It was far less pleasant than the ride down to the restaurant. For one thing, Martin had been violently ill in the shrubbery flanking the parking lot. At least he was ill before and not during the trip home, I thought. But the car reeked of vomit so Paula and I had our windows down, getting blasted with cold November air. Paula had put Martin in the back where he could do the least harm. But he sat behind me, and he strained against the seat belt (which Paula and I had fastened for him), putting his hand on the back of my seat and attempting to flirt with me. He started to sing again but lost his way… then he started talking about my eyes again. It was that kind of a drive home.

Paula was very quiet. Her silence made me feel mortified and embarrassed, as if I had somehow provoked or encouraged Martin’s behaviour, which of course I had not. When Martin suddenly went quiet and seemed to be asleep, I said in a low voice… “Wow, Paula, did you see that coming? He will feel like a right idiot in the morning.” I laughed but Paula only smiled quietly.

She dropped us at our respective homes, stopping at my place first. I was concerned about her getting the inert Martin out of the car and into his house, but she waved me off.

“Happy Birthday,” she said. “And you,” said I.

I actually did pass out, I suppose, when I got inside my little basement suite. And this morning, I had a tremendous headache and thirst.

Maybe Martin will remember nothing. Maybe he’ll be contrite and a little worried, afraid to ask what he said or did. Tequila does strange things. For a man to find me, Rachel, desirable, was probably the strangest thing of all to me.

 


  • Excerpt from a Nanowrimo novel.

Round and Round

Prompt: Contrast

This is a first chapter of a Nanowrimo novel.

cat sprinkles

My father meant to kidnap my sister, not me. It was an honest mistake I suppose; we were identical twins, and even my mother had some difficulty telling us apart. Only our temperaments could give us away. Me, living up (or down) to my unruly mass of red hair, stubborn and angry, and Isabella, the “good” one, calmer and quieter.

He must have caught me in a rare moment of quiet and meditation. I call it meditation now, but as a child it was a kind of trance– seeing in my mind’s eye a pair of dancers spinning round and round, round and round.

On that morning, Mama was at her office and Lily was watching us. Lily probably loved us more than anyone, but was not equipped to actually care for us. She was kind but distracted. She loved television. In Lily’s care, we were raised on a diet of Guiding Light and As the World Turns. People lived in dimly lit but luxurious rooms, were never outside. They smoked. They cried and screamed at each other. They looked puzzled, confused, unhappy. They would stare at one another in fury, and the next moment be locked in a lustful kiss. It was not like that around our house, but our house was different. I already knew that.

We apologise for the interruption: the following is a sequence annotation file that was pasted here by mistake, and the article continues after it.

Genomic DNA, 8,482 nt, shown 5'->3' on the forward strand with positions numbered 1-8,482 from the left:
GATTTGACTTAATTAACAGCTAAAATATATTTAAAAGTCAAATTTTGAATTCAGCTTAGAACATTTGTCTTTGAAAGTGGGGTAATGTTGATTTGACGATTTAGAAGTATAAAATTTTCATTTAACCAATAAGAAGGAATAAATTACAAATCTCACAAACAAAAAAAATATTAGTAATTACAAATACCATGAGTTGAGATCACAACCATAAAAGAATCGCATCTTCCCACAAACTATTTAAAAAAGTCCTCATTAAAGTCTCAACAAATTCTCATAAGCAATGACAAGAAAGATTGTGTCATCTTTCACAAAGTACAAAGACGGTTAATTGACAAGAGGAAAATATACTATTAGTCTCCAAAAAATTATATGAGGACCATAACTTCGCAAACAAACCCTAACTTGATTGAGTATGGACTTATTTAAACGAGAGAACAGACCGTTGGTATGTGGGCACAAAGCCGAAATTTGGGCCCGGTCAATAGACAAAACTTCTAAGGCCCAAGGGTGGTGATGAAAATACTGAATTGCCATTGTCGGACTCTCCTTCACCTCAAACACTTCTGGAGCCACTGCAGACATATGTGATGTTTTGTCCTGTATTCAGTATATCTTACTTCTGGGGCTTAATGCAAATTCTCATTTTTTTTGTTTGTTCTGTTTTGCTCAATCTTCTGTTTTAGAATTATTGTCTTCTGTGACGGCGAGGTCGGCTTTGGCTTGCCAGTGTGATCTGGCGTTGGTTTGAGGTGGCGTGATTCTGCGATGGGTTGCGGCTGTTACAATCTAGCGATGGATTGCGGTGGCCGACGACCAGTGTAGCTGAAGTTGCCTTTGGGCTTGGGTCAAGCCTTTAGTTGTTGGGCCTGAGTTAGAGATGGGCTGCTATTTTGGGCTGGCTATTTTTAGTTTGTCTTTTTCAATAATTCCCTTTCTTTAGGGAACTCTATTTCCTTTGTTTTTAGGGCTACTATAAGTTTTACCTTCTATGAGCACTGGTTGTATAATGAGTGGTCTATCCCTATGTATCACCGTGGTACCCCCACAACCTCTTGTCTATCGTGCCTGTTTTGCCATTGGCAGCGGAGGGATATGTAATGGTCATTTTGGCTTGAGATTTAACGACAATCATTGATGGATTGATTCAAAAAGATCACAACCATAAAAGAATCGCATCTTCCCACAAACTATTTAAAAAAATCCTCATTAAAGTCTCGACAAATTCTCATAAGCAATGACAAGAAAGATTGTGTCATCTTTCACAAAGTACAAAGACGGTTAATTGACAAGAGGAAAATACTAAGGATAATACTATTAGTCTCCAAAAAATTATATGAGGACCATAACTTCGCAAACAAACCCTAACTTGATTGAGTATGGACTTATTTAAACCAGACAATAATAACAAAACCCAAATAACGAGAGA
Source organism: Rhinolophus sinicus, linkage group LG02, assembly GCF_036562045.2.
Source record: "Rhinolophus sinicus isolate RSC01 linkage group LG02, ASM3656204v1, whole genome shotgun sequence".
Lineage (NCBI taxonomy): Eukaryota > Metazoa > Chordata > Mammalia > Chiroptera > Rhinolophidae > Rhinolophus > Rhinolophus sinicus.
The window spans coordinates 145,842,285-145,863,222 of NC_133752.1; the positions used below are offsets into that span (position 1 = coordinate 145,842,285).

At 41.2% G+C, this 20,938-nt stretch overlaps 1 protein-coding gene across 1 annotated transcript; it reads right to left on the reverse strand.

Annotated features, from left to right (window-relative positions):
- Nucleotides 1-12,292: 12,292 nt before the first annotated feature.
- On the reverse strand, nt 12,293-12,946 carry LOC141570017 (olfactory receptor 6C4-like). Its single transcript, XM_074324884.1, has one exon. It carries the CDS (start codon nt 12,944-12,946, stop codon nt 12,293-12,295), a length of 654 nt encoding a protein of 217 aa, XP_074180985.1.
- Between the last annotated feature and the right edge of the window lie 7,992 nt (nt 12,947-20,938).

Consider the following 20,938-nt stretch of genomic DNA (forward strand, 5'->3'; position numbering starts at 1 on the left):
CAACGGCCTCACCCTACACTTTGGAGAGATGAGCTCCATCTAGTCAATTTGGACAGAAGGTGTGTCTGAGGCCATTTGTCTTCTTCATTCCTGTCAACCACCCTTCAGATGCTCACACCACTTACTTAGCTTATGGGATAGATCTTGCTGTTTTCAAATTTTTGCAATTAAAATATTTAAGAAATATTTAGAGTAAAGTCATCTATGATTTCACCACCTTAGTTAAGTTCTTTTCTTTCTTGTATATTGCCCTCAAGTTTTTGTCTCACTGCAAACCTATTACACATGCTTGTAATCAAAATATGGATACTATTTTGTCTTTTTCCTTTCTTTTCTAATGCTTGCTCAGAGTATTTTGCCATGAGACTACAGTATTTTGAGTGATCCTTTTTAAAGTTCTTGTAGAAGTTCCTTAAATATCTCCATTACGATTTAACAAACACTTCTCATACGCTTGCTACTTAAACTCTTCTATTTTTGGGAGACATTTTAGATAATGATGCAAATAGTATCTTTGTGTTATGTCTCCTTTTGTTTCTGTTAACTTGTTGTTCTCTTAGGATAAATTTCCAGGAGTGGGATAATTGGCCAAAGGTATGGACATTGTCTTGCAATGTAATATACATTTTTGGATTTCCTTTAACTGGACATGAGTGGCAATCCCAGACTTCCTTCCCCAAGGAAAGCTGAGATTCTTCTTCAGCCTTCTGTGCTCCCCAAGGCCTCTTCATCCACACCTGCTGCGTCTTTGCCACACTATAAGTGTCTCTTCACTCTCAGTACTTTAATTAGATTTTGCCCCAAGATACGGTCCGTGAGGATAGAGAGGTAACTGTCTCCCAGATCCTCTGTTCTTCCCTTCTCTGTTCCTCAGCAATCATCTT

Bella and I were restless that morning, and Lily marched us into the kitchen to make cupcakes. Which is to say, she got a packet of cupcake mix from the cupboard, and a measuring cup, and told us to mix three quarters of a cup of milk with the mix, in a big bowl with a big spoon to stir, until all the lumps were out. Then, she said, we needed to put butter on squares of wax paper and rub the butter all over the cupcake tin. She seemed to think we would remember all this accurately and not forget what came after the word “cupcake”, as any five year old would.

When I grabbed the packet from Lily’s hand, she scolded: “Catarina, for pete’s sake, let your sister play too.” Play? This was not play. This was some serious culinary action. Maybe those cupcakes put me on the path that ultimately led to the kitchen.

Lily retreated to the TV room.

Bella and I got the mix into a big ceramic bowl which was blue on the outside and glazed white on the inside. Then we tried to measure the milk in the measuring cup, but forgot the amount. I did that part, and erred on the side of caution, not putting enough milk in. I got a wooden spoon from the canister on the counter, and started mixing in earnest.

It was lumpy and powdery and I got bored quickly. I let Bella take a turn stirring. “Put some elbow grease into it,” I told her, using a phrase from Lily.

Our kitchen was all checkerboard. I still dream about it. Square yellow and white floor tiles, and a backsplash that was blue and white ceramic. My logo now, for my company, is a yellow and white checkerboard.

Lily had said something about smooshing butter all over a cupcake pan, and this sounded appealing. Wax paper? I forgot that part. The butter was hard from the fridge, so I ran it under some hot water. Bella was chanting as she stirred. She had a sweet voice, but since she was applying so much elbow grease to her task, her tone took on a note of stridency. Eeny meeny MINEY mo. Catch aniggle BY the toe. That was Lily’s verse too. Mama had already told us to stop singing it. She swatted our behind if she heard it, even though we had no inkling what the words meant. But the intensity of the moment made Bella forget.